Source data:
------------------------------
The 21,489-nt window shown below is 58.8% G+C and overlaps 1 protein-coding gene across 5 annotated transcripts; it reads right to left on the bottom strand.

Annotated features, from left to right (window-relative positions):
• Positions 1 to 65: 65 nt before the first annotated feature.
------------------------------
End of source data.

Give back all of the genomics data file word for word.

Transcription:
The 21,489-nt window shown below is 58.8% G+C and overlaps 1 protein-coding gene across 5 annotated transcripts; it reads right to left on the bottom strand.

Annotated features, from left to right (window-relative positions):
• Positions 1 to 65: 65 nt before the first annotated feature.